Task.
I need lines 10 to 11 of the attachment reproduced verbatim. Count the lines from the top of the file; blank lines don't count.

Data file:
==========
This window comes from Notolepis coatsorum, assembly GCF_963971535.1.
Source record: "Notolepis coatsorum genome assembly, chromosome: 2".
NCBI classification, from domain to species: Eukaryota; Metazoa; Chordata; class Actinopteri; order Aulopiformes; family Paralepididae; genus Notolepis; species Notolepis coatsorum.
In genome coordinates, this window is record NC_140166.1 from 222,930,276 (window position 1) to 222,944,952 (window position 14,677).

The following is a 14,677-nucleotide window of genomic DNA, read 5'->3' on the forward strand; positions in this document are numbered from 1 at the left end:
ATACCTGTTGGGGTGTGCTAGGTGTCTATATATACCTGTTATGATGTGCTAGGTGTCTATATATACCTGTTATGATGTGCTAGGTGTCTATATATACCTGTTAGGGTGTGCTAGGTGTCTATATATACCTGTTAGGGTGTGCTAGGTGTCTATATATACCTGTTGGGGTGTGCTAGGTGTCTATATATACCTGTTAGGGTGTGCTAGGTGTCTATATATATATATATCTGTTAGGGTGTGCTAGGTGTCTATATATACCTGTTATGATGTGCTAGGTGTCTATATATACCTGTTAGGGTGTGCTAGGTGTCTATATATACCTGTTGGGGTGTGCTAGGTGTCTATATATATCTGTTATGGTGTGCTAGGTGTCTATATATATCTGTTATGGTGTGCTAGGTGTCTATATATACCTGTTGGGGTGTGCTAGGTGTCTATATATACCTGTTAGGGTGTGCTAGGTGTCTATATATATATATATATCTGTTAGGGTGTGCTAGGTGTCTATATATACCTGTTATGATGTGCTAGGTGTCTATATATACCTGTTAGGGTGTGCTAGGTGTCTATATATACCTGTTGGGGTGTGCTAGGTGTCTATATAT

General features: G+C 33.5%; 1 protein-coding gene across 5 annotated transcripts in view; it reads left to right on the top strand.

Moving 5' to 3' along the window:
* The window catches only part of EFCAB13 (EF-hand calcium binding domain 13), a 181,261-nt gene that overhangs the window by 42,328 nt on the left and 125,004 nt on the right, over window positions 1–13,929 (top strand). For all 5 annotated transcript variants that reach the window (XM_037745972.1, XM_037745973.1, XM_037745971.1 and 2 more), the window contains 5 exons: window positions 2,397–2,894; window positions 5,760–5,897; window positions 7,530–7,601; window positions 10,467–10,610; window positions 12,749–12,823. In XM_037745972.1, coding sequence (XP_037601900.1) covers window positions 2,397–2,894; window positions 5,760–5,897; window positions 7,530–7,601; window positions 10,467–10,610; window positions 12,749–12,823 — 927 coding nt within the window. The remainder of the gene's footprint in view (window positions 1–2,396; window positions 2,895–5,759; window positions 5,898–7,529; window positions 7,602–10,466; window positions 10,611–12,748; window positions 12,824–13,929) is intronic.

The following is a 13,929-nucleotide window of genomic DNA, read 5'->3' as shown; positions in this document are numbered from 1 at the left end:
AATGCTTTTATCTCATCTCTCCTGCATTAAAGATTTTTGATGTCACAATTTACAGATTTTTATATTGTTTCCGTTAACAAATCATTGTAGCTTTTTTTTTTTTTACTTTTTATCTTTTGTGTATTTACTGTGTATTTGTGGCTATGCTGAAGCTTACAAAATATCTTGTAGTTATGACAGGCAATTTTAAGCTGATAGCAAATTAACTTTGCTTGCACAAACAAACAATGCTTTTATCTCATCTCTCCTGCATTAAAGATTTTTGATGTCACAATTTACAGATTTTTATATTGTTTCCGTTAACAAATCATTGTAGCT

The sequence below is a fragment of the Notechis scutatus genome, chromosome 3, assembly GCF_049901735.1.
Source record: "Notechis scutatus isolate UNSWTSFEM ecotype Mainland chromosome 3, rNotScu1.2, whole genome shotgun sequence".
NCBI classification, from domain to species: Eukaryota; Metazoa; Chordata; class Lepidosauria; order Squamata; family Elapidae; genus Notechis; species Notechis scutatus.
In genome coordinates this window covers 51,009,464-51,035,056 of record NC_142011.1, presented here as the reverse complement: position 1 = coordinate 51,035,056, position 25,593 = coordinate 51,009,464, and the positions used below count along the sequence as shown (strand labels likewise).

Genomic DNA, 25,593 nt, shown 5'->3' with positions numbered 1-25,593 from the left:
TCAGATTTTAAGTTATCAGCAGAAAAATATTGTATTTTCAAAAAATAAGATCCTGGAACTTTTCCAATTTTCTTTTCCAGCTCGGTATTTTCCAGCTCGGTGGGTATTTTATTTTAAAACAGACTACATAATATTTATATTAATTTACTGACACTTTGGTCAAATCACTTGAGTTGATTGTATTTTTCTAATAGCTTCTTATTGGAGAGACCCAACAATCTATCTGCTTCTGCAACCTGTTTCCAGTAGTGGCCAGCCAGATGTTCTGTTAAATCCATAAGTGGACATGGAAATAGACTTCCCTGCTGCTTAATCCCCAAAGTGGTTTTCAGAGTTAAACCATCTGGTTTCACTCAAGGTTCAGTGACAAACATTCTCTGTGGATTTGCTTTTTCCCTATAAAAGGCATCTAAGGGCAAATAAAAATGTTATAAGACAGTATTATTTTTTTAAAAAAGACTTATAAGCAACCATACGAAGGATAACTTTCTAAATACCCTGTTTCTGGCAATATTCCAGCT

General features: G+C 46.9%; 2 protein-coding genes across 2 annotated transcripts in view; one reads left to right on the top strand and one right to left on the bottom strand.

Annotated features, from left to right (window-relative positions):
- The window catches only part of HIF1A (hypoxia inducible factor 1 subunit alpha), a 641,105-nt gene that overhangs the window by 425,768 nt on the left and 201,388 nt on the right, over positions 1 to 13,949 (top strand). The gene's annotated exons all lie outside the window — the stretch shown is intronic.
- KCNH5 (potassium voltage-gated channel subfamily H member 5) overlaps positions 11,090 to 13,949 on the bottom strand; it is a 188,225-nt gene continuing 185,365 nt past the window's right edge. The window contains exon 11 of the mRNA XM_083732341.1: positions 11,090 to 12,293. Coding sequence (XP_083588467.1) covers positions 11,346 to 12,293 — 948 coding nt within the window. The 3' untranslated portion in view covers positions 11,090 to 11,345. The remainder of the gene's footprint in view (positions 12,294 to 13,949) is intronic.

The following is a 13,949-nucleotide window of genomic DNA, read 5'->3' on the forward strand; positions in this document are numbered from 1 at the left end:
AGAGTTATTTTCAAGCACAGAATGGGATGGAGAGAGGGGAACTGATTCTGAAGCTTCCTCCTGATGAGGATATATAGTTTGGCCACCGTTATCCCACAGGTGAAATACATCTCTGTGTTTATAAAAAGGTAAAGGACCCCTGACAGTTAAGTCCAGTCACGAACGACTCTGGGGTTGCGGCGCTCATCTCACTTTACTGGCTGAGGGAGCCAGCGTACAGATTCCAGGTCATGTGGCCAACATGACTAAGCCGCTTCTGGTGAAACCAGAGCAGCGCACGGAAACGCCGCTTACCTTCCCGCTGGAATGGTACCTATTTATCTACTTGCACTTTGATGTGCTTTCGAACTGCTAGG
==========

The following is a 13,929-nucleotide window of genomic DNA, read 5'->3' as shown; positions in this document are numbered from 1 at the left end:
AATGCTTTTATCTCATCTCTCCTGCATTAAAGATTTTTGATGTCACAATTTACAGATTTTTATATTGTTTCCGTTAACAAATCATTGTAGCTTTTTTTTTTTTTACTTTTTATCTTTTGTGTATTTACTGTGTATTTGTGGCTATGCTGAAGCTTACAAAATATCTTGTAGTTATGACAGGCAATTTTAAGCTGATAGCAAATTAACTTTGCTTGCACAAACAAACAATGCTTTTATCTCATCTCTCCTGCATTAAAGATTTTTGATGTCACAATTTACAGATTTTTATATTGTTTCCGTTAACAAATCATTGTAGCT